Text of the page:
The approach to the English Channel, two hundred miles due south of the Devon coastline, was the furthest from home Abed Abu Omar had ever been in his life. At forty minutes past midnight it was wet and gloomy, but, despite the constant drizzle that had gradually soaked him and his men since they left the Spanish coast the afternoon before, the desert in winter had sometimes been much colder, and he had spent many nights during his younger days without wood to burn or food for his belly.
The cloud was low but allowed visibility in all directions for several miles. The heavy swell that had arrived with the setting of the sun contributed to the conditions, making them perfect for the mission.Allah was indeed smiling down upon the twenty Arabs huddled under their glistening army-surplus ponchos, equally divided between two wooden, open fishing boats tied alongside each other and holding position, their engines silent. The signal-strength indicator on Abed’s GPS flickered as it struggled to maintain a link with the navigational satellites through the cloud. The last positive reading indicated they were some five hundred feet off the proposed rendezvous point, but that was not a great concern to him. With this particular target he could afford to be much further from its track without fear of missing it.
The day before, Abed had received a message on his satellite phone informing him the vessel had been sighted passing Gibraltar and the Pillars of Hercules where it entered the Atlantic. Short of a mechanical breakdown, or some other unforeseen incident, it would soon be in sight.
Everything had so far gone to plan: the secret training in the desert camps of Lebanon, Syria and Jordan; access to the various ships owned by sympathisers in the Persian Gulf; the procurement of equipment; the preparation of the two second-hand boats purchased in Spain; and the arrival of the men from various places in Europe, America and the Middle East. The easiest part had been the acquisition of their weapons: not a gun, bullet or explosive device among them. Each man carried a Spanish garrotte, a dagger and a scimitar - the latter imported into Spain as antique artefacts - and they could use each of them with practised skill. For twelve months they had prepared and trained together for this moment, although it did not become a certainty until four months ago. Even now, with the time measured in minutes, there was still a possibility the operation could be aborted.That could happen right up to the point of no return, but Abed believed it was now unlikely. The sheiks, the masters, were as committed to the operation as Abed and his men.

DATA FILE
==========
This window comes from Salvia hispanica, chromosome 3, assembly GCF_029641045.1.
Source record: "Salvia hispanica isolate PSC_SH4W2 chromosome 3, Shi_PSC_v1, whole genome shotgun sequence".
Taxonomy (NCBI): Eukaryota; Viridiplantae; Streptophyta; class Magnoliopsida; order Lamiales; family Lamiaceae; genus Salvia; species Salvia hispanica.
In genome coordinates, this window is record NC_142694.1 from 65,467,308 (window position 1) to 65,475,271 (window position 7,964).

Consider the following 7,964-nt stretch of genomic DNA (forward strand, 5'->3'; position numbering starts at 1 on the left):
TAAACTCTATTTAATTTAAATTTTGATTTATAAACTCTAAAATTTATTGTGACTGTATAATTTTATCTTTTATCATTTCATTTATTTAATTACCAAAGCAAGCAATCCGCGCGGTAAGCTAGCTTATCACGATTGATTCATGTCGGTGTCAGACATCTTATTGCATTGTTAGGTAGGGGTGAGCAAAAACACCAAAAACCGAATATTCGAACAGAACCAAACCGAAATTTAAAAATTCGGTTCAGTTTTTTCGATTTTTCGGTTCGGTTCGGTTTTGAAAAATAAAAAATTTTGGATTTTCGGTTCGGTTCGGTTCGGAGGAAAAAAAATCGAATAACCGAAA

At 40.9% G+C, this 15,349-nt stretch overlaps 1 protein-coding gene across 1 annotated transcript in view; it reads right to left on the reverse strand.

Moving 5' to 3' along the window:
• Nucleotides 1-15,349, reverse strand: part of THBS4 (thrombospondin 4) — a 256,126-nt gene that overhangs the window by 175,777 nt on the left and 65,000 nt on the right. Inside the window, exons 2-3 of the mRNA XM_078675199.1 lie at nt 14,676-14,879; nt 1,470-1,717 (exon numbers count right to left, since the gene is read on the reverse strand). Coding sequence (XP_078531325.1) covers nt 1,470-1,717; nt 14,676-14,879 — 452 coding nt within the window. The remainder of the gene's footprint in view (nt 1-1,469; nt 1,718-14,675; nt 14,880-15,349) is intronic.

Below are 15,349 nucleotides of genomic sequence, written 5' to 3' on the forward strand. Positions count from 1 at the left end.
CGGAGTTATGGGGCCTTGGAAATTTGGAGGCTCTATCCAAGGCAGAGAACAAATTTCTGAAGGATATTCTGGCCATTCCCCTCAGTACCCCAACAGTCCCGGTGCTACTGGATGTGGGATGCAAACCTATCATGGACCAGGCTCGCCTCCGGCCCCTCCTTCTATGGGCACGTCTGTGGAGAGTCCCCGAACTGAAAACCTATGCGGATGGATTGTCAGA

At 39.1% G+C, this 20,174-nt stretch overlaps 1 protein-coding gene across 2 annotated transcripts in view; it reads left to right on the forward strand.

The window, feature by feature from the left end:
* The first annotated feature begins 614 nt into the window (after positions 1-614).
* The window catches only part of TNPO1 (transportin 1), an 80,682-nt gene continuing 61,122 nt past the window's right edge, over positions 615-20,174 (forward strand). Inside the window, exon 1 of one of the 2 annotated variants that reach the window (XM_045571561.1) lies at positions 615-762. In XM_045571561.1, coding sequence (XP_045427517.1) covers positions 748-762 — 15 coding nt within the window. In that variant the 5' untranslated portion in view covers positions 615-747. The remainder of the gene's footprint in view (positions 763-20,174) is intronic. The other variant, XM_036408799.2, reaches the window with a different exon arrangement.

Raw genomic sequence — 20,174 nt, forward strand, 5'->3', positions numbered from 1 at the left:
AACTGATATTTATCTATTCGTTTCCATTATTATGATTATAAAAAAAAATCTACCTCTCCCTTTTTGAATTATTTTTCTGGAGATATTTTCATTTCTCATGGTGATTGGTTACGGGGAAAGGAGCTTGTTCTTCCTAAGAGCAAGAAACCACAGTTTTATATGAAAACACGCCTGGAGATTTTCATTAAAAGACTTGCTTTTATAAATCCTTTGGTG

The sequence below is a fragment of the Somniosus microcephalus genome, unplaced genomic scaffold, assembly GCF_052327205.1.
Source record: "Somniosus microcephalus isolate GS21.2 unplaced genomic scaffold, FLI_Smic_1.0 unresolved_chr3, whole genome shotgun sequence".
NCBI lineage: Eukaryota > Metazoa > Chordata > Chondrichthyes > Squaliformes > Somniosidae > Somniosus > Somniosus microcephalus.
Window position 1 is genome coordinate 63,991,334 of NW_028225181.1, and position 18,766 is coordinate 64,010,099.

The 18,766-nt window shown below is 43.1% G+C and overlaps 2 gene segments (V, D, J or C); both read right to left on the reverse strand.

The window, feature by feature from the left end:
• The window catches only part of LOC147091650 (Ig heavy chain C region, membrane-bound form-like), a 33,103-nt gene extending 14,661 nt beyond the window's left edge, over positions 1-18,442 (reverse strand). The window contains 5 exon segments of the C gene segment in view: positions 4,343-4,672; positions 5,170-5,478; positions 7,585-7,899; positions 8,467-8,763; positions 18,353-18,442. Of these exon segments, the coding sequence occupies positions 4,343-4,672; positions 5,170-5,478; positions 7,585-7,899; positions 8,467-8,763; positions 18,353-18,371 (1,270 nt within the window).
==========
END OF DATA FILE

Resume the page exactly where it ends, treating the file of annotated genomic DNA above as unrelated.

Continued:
He had not spent all of his short life, twenty-eight years, like so many of his people, waiting for the day he could serve Allah against Zion and its supporters and, if need be, make the ultimate sacrifice for the cause. Nor was his decision finally to take up the sword because he had been born and raised in the largest prison in the world, the Gaza Strip, or because so many people he knew had been killed or incarcerated. They were not the reasons he was here, although they had contributed over the years to the smouldering ember of hatred in his heart that one night burst into flames.
Abed’s place of birth was Rafah, a Palestinian refugee camp in the south of Gaza along the border with Egypt. Up until just over a year ago, when he was smuggled out to begin his training for this mission, he had spent his